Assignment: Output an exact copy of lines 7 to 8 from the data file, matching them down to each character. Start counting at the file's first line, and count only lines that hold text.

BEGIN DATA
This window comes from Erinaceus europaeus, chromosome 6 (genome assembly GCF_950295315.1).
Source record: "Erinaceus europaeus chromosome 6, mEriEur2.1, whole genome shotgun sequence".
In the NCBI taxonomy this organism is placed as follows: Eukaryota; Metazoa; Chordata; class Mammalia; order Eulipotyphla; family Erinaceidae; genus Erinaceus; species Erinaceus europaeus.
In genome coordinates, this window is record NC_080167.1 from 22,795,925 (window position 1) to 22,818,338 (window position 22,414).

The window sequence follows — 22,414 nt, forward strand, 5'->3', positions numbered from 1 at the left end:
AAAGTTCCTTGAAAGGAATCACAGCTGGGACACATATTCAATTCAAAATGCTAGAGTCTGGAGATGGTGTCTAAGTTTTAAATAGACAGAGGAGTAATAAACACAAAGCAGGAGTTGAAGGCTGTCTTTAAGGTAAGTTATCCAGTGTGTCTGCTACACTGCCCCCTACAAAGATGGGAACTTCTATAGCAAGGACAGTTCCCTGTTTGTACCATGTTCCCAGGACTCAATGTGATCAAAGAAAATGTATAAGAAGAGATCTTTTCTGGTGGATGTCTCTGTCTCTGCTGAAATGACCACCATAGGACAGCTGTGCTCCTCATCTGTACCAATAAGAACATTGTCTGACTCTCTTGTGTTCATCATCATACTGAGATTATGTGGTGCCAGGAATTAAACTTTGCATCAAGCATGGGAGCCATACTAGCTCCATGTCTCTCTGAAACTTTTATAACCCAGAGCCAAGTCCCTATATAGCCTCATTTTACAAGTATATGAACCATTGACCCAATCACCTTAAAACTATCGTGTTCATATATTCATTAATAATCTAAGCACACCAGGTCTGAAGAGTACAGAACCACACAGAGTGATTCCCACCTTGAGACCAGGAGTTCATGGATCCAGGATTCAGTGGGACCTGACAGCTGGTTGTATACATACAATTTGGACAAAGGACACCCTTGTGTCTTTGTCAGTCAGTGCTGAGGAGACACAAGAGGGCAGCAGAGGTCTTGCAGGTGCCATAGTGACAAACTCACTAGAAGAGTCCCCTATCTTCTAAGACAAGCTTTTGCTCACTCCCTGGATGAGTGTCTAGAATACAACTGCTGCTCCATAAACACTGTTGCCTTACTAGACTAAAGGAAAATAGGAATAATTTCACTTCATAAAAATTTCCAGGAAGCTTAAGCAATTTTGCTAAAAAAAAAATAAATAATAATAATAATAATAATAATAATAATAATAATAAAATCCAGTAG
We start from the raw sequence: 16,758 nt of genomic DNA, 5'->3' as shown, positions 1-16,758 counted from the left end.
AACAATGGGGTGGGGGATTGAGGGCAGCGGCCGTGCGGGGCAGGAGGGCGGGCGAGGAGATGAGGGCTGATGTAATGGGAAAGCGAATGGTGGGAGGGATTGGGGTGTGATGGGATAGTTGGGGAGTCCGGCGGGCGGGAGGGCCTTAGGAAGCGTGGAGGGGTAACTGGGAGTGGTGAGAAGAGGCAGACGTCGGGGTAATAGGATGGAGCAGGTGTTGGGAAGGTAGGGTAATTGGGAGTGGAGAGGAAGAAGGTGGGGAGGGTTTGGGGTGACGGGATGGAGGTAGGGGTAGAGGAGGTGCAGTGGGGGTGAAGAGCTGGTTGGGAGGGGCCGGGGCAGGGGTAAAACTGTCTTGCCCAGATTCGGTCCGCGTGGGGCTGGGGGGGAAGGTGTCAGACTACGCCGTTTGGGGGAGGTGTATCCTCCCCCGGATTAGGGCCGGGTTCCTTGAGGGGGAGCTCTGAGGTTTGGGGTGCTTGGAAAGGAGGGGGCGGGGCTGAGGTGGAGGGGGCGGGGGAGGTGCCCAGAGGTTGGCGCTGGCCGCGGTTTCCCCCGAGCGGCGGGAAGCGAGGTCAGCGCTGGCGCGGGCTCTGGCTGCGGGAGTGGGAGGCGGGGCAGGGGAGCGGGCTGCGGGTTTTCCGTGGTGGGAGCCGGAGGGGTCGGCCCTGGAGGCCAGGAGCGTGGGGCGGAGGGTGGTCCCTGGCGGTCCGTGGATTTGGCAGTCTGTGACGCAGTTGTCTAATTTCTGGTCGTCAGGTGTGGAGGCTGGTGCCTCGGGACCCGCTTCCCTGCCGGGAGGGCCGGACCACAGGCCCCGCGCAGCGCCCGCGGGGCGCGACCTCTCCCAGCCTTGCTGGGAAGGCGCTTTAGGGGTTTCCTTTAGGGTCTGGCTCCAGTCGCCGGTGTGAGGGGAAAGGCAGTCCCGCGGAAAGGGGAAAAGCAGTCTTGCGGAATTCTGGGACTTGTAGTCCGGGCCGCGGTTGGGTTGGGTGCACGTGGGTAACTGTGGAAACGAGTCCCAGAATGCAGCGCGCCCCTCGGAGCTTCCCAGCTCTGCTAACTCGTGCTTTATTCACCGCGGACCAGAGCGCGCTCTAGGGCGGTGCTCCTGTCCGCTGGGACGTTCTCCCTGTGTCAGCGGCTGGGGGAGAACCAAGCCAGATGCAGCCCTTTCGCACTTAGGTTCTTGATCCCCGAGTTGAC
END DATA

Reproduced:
We start from the raw sequence: 16,758 nt of genomic DNA, 5'->3' as shown, positions 1-16,758 counted from the left end.
AACAATGGGGTGGGGGATTGAGGGCAGCGGCCGTGCGGGGCAGGAGGGCGGGCGAGGAGATGAGGGCTGATGTAATGGGAAAGCGAATGGTGGGAGGGATTGGGGTGTGATGGGATAGTTGGGGAGTCCGGCGGGCGGGAGGGCCTTAGGAAGCGTGGAGGGGTAACTGGGAGTGGTGAGAAGAGGCAGACGTCGGGGTAATAGGATGGAGCAGGTGTTGGGAAGGTAGGGTAATTGGGAGTGGAGAGGAAGAAGGTGGGGAGGGTTTGGGGTGACGGGATGGAGGTAGGGGTAGAGGAGGTGCAGTGGGGGTGAAGAGCTGGTTGGGAGGGGCCGGGGCAGGGGTAAAACTGTCTTGCCCAGATTCGGTCCGCGTGGGGCTGGGGGGGAAGGTGTCAGACTACGCCGTTTGGGGGAGGTGTATCCTCCCCCGGATTAGGGCCGGGTTCCTTGAGGGGGAGCTCTGAGGTTTGGGGTGCTTGGAAAGGAGGGGGCGGGGCTGAGGTGGAGGGGGCGGGGGAGGTGCCCAGAGGTTGGCGCTGGCCGCGGTTTCCCCCGAGCGGCGGGAAGCGAGGTCAGCGCTGGCGCGGGCTCTGGCTGCGGGAGTGGGAGGCGGGGCAGGGGAGCGGGCTGCGGGTTTTCCGTGGTGGGAGCCGGAGGGGTCGGCCCTGGAGGCCAGGAGCGTGGGGCGGAGGGTGGTCCCTGGCGGTCCGTGGATTTGGCAGTCTGTGACGCAGTTGTCTAATTTCTGGTCGTCAGGTGTGGAGGCTGGTGCCTCGGGACCCGCTTCCCTGCCGGGAGGGCCGGACCACAGGCCCCGCGCAGCGCCCGCGGGGCGCGACCTCTCCCAGCCTTGCTGGGAAGGCGCTTTAGGGGTTTCCTTTAGGGTCTGGCTCCAGTCGCCGGTGTGAGGGGAAAGGCAGTCCCGCGGAAAGGGGAAAAGCAGTCTTGCGGAATTCTGGGACTTGTAGTCCGGGCCGCGGTTGGGTTGGGTGCACGTGGGTAACTGTGGAAACGAGTCCCAGAATGCAGCGCGCCCCTCGGAGCTTCCCAGCTCTGCTAACTCGTGCTTTATTCACCGCGGACCAGAGCGCGCTCTAGGGCGGTGCTCCTGTCCGCTGGGACGTTCTCCCTGTGTCAGCGGCTGGGGGAGAACCAAGCCAGATGCAGCCCTTTCGCACTTAGGTTCTTGATCCCCGAGTTGAC